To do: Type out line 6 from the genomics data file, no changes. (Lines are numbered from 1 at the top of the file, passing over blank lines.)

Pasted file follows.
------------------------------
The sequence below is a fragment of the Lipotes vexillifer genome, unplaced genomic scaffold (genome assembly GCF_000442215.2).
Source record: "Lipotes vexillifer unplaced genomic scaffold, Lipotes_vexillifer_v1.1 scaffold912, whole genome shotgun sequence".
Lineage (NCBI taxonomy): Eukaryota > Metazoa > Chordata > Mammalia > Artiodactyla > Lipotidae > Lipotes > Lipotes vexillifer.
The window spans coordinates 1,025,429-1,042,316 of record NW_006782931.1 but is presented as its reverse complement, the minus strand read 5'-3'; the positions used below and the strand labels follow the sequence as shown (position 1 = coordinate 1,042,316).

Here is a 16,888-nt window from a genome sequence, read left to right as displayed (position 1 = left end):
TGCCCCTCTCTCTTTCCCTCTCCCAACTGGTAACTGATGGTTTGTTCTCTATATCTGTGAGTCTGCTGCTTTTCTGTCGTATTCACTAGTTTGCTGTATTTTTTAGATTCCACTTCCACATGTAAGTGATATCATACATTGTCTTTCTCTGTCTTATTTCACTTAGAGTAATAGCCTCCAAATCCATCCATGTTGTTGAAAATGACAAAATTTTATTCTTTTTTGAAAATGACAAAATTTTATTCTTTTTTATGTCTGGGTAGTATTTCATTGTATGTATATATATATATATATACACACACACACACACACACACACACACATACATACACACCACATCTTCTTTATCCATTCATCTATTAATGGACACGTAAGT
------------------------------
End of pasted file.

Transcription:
TGCCCCTCTCTCTTTCCCTCTCCCAACTGGTAACTGATGGTTTGTTCTCTATATCTGTGAGTCTGCTGCTTTTCTGTCGTATTCACTAGTTTGCTGTATTTTTTAGATTCCACTTCCACATGTAAGTGATATCATACATTGTCTTTCTCTGTCTTATTTCACTTAGAGTAATAGCCTCCAAATCCATCCATGTTGTTGAAAATGACAAAATTTTATTCTTTTTTGAAAATGACAAAATTTTATTCTTTTTTATGTCTGGGTAGTATTTCATTGTATGTATATATATATATATATACACACACACACACACACACACACACACATACATACACACCACATCTTCTTTATCCATTCATCTATTAATGGACACGTAAGT